Architecture and Hardware Editorial pointers

Editorial Pointers

  1. Article

Every year around this time we take the opportunity to present some of the emerging trends and latest applications created by the vibrant fields surrounding graphics technologies. Part of this strategy is to provide some editorial coverage to complement the annual SIGGRAPH conference—surely one of ACM’s most globally renowned events. Each summer researchers, artists, software developers, filmmakers, scientists, and technologists congregate to share their diverse interests in graphics and interactive techniques as well as welcome a widening spectrum of budding areas in VR, gaming, animation, visualization, special effects, artistry, and health care applications, to name just a few. (This year, the conference will take place in Los Angeles, Aug. 8–12; www.siggraph.org/s2004/.)

Another reason for this yearly graphical sojourn is simply because it’s visually spectacular in scope, implementation, and promise. Indeed, it’s this electric atmosphere that draws Communications’ senior editor Andrew Rosenbloom to SIGGRAPH each year, always searching for the latest applications, always returning with dozens of stories to tell and more to pursue. This time he has orchestrated a section focusing on 3D virtual imagery that is so real to the (literal) touch, so rich to the senses, so dynamic as to allow us to view and manipulate objects from all angles in real, virtual, or hybrid environments. We hope you find these articles reflect some of the scientific reasons we keep going back for more.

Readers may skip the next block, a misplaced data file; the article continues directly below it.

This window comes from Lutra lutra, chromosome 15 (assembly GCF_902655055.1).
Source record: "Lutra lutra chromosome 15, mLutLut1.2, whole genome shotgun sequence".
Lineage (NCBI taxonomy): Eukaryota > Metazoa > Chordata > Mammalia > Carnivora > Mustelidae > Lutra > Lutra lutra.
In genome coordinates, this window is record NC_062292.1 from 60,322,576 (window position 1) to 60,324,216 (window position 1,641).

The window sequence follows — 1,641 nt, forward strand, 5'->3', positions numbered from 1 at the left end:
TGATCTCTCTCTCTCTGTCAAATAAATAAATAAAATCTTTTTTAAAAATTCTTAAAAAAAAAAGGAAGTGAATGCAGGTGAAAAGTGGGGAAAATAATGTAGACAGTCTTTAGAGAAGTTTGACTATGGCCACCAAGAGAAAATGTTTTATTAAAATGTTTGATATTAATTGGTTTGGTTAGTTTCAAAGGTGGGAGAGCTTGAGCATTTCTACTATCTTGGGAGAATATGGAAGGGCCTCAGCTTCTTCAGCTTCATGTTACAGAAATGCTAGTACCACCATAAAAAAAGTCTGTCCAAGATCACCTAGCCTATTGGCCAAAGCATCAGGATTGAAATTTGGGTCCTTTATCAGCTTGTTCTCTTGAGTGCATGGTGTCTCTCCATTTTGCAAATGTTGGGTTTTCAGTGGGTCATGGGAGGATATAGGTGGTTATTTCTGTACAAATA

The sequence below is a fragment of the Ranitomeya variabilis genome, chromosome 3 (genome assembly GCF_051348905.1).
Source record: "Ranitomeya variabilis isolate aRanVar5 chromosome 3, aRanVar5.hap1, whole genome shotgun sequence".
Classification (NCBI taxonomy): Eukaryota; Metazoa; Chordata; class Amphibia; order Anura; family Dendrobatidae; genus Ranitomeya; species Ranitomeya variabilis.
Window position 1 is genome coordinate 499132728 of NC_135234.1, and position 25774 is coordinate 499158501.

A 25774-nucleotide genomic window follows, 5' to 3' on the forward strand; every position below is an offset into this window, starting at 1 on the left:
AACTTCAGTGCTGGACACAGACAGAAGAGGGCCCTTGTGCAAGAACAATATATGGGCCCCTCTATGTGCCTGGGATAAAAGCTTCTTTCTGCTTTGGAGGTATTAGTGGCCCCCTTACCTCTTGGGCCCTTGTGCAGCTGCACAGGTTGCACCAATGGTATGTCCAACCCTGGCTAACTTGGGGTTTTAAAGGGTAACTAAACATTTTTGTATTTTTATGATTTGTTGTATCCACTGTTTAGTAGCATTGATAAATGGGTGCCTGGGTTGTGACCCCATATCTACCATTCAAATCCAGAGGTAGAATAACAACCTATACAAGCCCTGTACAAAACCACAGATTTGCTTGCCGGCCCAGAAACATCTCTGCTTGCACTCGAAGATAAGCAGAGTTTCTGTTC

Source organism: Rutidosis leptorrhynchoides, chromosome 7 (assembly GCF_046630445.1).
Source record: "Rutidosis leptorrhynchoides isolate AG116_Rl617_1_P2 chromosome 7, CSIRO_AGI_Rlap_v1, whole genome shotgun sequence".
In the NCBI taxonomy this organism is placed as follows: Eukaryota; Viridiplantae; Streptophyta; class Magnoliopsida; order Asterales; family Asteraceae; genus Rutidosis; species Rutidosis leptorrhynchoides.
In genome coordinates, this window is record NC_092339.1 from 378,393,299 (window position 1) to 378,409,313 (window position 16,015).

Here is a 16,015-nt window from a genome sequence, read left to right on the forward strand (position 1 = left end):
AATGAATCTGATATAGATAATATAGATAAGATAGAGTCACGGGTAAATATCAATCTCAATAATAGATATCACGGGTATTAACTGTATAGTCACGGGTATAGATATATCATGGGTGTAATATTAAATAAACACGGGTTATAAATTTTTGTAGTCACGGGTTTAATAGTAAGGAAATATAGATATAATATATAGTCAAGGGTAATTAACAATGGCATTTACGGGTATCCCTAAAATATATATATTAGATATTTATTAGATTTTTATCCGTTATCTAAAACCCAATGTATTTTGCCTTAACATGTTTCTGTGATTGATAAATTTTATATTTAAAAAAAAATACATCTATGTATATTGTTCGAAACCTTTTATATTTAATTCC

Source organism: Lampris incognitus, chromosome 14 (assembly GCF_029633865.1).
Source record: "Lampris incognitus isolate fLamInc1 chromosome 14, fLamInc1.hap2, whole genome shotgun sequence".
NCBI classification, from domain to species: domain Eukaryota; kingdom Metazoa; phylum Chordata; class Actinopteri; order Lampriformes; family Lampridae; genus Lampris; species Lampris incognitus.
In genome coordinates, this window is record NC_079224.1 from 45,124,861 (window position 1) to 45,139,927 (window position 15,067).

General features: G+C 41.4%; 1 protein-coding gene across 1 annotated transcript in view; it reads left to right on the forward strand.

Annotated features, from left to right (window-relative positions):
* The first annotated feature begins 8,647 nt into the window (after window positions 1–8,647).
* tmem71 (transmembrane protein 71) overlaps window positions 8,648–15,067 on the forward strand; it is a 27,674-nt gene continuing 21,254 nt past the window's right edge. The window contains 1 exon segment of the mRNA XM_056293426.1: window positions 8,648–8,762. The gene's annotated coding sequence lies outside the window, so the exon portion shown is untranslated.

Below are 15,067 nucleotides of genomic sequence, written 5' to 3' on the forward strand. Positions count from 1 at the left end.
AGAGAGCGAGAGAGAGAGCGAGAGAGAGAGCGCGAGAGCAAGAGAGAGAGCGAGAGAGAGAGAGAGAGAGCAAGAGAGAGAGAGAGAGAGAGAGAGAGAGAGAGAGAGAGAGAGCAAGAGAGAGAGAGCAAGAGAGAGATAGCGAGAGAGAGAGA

Also in this issue, Rolf Oppliger examines the technologies to provide certified mail services in an efficient and protected manner. Burmester and Desmedt consider the trade-offs between security requirements and the complexity of an authentication infrastructure in secure network communication. And Elfatatry and Layzell discuss the market for software services, introducing a business model in which software is rented, used as needed, and then discarded.

Ralph Westfall has chronicled the telecommuting phenomenon for over a decade, often deciphering fact from fiction. In "Does Telecommuting Really Increase Productivity?" he cuts through familiar rhetoric and finds telecommuting has never reflected its expected potential, despite years of hype and an expansive collection of literature to the contrary.

And finally, New York’s Plaza Hotel was ablaze with computer scientists and IT innovators one night last June as the site for ACM’s Awards Banquet, where over 200 guests celebrated ACM’s award winners and newly inducted Fellows. A photo essay beginning on page 89 offers the images and anecdotes from that evening.

Diane Crawford

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